Former Tennessee Senator Fred Thompson will wait a little longer to decide whether to run for president.
Last week, Thompson said he is "ready to run," but not decided:
He told Cate he’s “ready to run” personally, and that opening an exploratory campaign committee would be the logical first step.Thompson also implied he would make a decision by September:
He wouldn’t commit to any timetable, but suggested that he thinks voters need to know before fall what their choices in the race will be.
He wouldn’t commit to any timetable, but suggested that he thinks voters need to know before fall what their choices in the race will be.His decision may come sooner. According to Chuck Raasch, political editor for Gannett News Service, there are several reasons why Thompson may announce whether he's running around July 1:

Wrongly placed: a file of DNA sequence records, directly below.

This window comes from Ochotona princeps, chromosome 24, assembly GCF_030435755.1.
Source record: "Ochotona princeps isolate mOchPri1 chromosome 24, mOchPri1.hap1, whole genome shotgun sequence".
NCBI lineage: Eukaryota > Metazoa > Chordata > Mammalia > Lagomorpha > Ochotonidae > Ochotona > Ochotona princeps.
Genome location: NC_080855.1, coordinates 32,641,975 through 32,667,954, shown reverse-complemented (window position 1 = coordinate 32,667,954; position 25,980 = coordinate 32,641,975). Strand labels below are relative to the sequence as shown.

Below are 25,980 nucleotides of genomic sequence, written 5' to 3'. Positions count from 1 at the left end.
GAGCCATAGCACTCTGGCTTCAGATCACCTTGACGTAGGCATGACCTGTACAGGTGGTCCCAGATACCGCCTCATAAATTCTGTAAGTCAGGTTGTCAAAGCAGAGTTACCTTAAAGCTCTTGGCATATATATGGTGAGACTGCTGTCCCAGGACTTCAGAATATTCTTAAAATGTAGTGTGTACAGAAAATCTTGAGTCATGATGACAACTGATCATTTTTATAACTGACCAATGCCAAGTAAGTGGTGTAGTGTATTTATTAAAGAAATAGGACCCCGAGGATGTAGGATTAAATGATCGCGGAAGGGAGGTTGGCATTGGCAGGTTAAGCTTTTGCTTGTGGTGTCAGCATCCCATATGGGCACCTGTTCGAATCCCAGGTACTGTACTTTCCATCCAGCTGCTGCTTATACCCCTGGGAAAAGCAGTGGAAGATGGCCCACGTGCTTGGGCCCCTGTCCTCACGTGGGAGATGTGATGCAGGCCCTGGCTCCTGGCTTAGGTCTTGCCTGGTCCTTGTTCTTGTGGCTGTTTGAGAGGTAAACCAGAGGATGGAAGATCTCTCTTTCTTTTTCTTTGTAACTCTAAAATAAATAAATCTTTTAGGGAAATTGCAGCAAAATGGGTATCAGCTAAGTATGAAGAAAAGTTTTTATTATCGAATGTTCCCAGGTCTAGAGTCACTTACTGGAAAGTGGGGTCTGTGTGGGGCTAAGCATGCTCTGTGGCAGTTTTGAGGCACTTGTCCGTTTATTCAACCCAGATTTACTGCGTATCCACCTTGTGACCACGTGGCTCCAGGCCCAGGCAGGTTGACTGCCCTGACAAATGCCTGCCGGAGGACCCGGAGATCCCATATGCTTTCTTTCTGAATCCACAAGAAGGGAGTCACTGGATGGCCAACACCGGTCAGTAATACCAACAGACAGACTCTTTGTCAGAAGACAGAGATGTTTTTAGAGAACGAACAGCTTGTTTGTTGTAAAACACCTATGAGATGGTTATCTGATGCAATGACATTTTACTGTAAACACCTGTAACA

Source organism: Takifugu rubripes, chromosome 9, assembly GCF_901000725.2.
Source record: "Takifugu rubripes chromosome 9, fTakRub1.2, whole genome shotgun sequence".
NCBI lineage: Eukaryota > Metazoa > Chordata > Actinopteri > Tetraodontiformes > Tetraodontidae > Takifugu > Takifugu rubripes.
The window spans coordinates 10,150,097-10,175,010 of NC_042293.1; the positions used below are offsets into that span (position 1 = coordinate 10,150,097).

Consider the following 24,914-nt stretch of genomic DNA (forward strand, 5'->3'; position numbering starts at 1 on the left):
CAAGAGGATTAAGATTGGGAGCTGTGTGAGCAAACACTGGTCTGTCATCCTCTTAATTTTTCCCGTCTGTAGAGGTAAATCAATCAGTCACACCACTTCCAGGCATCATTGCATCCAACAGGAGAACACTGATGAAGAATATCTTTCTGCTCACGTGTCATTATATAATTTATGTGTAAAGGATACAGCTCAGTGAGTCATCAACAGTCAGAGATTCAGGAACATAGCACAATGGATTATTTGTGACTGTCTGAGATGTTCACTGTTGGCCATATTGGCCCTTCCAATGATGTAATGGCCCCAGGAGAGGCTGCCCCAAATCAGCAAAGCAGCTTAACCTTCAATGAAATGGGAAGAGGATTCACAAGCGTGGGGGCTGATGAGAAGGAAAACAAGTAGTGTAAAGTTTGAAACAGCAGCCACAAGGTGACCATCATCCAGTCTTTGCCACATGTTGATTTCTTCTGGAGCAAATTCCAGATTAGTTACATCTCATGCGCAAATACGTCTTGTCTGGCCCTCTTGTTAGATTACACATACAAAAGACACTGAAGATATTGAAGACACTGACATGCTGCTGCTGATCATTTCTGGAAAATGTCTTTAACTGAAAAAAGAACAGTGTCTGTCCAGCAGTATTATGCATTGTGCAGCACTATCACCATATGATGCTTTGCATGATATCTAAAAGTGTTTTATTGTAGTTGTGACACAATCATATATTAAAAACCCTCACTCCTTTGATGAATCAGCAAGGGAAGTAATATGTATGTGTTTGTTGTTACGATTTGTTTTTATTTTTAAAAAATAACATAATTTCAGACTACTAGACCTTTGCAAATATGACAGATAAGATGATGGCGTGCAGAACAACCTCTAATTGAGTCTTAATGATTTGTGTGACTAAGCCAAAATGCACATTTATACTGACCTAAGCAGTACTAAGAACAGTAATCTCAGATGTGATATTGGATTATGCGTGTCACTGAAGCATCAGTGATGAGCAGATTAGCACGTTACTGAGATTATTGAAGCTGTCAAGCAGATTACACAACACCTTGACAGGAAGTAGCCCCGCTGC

First, July is the start of the next three-month fundraising reporting schedule. If Thompson were to announce in June, the fundraising clock would start ticking and an unimpressive quarterly fundraising report released in July could dampen the enthusiasm his teasing candidacy has enjoyed this spring.
Second, Thompson already is on TV more than his potential rivals. His campaign tease is getting more publicity than many of the announced presidential candidates are getting. Should Thompson announce he's running, the broadcasting fairness doctrine would place Thompson's acting career on hiatus.
Third, Thompson needs time to deal with his multiple acting and business obligations, including his radio commentary for ABC.
Though he’s not a declared candidate, and hasn’t even formed an exploratory committee, Thompson still registers third in polls, behind the two Republican leaders, Rudy Giuliani and John McCain, and ahead declared candidates, former Governors Romney, Huckabee, and Tommy Thompson.
Waiting until September, like the strategy adopted by former speaker of the U.S. House of Representatives Newt Gingrich, is a mistake. It is now less likely that a successful campaign can be announced just weeks before the Iowa caucuses as Bill Clinton did in 1992. The front loading of the 2008 primaries, and 20 candidates, requires an earlier commitment.